Sweeping Industry News Bulletin
Sweeper Technology Analysis at IFAT Tradeshow 2018
A report on the 2018 International Trade Fair for Sewage Technology (IFAT), the 'world's leading trade fair.' What began in 1966 as the International Trade Fair for Sewage Technology is now a platform for innovation that promotes the sustainable use of resources.
This year the event was held in Munich between May 14 and 18, 2018. We also offer an overview on the show itself at this link.
Munich, Germany – June 2018
What began in 1966 as the International Trade Fair for Sewage Technology (IFAT) is now a platform for innovation that promotes the sustainable use of resources. Essential and effective for exhibitors, the event is also spectacular and inspirational for visitors. When we learned that long-time Australian-based sweeper pro, Malcolm Cameron, was planning to attend this year's IFAT tradeshow, we asked him to share with our readers what he learned about the new crop of sweepers that would be there.
By Malcolm Cameron, WJ Cameron and Associates
IFAT 2018 Sweeper Design Changes
One factor standing out at IFAT 2018 in Munich was that, with all of the dozens sweepers on display, none had any fundamental design change. In fact, quite a few had complicated their sweepers to such a level that I am sure they would be a maintenance nightmare.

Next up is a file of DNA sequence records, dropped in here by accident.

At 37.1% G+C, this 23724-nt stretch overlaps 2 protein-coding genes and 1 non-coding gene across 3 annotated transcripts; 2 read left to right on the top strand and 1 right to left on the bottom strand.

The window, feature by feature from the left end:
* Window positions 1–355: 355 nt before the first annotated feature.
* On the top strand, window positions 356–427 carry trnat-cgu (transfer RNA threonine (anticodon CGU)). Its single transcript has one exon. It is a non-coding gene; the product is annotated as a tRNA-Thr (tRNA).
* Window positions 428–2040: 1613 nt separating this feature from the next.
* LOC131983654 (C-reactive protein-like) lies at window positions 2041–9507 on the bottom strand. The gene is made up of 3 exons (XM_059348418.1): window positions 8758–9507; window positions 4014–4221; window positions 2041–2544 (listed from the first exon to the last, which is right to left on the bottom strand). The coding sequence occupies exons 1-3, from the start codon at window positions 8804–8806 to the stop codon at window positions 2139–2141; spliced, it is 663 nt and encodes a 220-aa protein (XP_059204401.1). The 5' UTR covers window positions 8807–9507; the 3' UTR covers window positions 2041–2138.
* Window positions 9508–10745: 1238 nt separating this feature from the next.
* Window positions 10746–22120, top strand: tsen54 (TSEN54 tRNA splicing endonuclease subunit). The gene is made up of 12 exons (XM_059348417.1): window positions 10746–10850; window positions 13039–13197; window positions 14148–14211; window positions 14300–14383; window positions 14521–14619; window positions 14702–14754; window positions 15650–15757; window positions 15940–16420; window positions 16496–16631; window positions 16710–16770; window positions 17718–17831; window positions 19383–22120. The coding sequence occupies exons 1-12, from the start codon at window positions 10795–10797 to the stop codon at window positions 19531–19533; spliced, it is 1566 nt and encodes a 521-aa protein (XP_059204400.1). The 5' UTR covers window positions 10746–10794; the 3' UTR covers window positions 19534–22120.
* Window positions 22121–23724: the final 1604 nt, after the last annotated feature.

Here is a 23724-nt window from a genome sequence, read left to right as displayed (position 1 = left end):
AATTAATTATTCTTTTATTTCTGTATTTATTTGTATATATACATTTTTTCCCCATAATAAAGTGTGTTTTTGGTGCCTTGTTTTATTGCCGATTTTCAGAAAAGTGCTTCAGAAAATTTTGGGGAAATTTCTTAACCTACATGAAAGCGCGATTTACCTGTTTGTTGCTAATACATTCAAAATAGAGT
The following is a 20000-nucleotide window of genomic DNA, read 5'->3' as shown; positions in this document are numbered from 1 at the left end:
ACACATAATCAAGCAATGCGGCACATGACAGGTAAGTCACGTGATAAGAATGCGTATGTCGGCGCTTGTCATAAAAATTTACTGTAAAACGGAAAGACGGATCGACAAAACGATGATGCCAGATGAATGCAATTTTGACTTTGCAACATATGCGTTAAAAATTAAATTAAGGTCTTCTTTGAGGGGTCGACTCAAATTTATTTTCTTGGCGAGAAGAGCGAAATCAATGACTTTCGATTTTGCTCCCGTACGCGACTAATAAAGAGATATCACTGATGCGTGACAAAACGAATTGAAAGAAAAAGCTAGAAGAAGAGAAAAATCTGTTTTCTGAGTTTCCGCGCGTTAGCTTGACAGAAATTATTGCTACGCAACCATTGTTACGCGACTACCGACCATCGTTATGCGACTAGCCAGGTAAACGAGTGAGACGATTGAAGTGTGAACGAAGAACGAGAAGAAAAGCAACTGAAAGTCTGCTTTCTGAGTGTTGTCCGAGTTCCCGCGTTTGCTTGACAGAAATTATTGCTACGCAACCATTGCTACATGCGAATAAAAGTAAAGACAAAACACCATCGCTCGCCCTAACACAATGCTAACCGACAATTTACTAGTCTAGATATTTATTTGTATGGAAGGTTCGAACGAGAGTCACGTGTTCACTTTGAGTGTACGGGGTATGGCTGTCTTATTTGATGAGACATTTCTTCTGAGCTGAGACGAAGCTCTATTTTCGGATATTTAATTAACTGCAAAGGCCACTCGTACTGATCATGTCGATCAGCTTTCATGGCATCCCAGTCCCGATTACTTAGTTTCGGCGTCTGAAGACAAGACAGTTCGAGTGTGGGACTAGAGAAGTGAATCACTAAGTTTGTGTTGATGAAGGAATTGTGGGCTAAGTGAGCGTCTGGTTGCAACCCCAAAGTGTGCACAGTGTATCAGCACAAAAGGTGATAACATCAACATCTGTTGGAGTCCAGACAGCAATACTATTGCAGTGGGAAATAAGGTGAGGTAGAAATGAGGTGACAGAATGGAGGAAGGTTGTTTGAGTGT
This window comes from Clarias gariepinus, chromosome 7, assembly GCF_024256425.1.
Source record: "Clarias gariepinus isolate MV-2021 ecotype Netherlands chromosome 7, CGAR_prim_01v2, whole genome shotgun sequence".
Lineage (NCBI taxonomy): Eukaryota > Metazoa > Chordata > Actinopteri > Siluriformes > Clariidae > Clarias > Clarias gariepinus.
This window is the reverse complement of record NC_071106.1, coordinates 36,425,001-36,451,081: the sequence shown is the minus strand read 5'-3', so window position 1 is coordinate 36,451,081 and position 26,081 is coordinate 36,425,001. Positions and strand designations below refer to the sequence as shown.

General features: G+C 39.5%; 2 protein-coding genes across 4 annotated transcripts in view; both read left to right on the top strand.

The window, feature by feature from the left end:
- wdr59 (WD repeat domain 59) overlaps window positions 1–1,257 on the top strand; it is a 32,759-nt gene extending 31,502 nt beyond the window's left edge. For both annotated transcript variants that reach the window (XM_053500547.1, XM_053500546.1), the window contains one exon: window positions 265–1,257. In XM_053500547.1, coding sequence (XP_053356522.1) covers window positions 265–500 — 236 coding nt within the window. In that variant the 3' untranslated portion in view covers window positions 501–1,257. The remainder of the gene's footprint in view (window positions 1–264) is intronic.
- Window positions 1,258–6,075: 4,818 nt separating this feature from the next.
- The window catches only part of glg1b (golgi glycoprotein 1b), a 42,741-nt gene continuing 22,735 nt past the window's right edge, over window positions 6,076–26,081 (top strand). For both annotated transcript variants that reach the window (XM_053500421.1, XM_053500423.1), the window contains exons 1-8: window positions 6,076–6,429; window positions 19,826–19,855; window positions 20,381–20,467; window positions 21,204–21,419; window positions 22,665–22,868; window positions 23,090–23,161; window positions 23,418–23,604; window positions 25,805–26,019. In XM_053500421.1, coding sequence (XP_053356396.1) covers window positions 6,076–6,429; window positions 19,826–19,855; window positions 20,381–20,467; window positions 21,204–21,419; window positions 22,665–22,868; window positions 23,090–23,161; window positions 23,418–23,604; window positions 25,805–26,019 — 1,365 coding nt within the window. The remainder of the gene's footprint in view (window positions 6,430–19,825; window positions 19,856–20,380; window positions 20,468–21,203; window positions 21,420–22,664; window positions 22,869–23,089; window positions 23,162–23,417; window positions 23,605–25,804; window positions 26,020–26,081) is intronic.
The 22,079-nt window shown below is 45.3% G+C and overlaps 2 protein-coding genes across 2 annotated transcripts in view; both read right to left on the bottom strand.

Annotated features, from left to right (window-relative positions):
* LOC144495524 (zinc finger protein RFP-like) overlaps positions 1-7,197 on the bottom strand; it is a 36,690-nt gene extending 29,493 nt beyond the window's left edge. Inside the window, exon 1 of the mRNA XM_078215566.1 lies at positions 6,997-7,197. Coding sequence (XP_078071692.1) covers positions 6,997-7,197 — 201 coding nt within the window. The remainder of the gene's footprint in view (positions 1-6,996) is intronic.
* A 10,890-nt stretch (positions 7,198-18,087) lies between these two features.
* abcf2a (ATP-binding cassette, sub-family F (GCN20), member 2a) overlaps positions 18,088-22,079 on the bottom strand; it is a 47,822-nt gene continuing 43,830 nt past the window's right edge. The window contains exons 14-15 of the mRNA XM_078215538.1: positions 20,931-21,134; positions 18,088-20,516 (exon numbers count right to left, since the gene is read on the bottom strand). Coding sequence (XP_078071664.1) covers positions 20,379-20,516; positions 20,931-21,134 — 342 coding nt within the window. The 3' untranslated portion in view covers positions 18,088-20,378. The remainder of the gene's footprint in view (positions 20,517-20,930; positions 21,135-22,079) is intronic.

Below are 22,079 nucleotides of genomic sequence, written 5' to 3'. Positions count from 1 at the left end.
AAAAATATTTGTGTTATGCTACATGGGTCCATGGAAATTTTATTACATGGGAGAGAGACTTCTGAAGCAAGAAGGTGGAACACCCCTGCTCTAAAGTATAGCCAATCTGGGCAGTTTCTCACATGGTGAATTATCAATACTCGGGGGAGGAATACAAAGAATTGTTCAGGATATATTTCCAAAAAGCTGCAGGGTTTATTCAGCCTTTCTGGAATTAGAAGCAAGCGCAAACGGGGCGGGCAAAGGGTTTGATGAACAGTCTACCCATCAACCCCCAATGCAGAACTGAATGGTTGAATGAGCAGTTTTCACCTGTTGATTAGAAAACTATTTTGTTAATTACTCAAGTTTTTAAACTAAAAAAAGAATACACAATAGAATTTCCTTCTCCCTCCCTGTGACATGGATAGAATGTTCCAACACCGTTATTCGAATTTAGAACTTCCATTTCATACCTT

It seemed like change for change's sake without an outcome that provided any real gain in productivity or efficiency; it was change, not innovation. Sweepers are fairly simple things really: side brooms deliver material to either suction boxes (in vacuum sweepers) or a sweeping head (in regenerative air units). Air pulls all the miscellaneous debris into the hopper and away you go.
The complicated side broom arrangement you see above is on a Brock sweeper. Take a serious look at what's shown and I am quite sure you can see why a hard working, dollar-conscious, contractor in U.S. would hesitate in putting this sweeper out on difficult jobs.
There were quite a few sweepers that had a trailing, full-width vacuum nozzle at the rear of the vehicle to be used for road construction or milling work. Seems to me that is an admission your sweeper is missing material in normal operation, what might be termed "a belt-and-braces approach." Nothing really new about that configuration, though, since I recall Mobil runway sweepers had that attachment many years ago.
There were not any regenerative air sweepers at the IFAT Show and the only acknowledgement of American style sweepers was an interesting copy of an Elgin Air Cub made by Ceksan in Turkey. Sorry my photo of that machine didn't turn out. The Ceksan copy was of particular interest to Brian Giles who, although he now works for Schwarze Industries, Inc., spent many years at Elgin and knows the Air Cub model very well.
Dulevo has made self-propelled mechanical sweepers for years although they are a step up from the typical mechanical broom seen across USA with, their main broom ahead of the rear axle and use of a vertical conveyor. Dulevo also has an excellent dust filter process that works equally well in wet or dry conditions.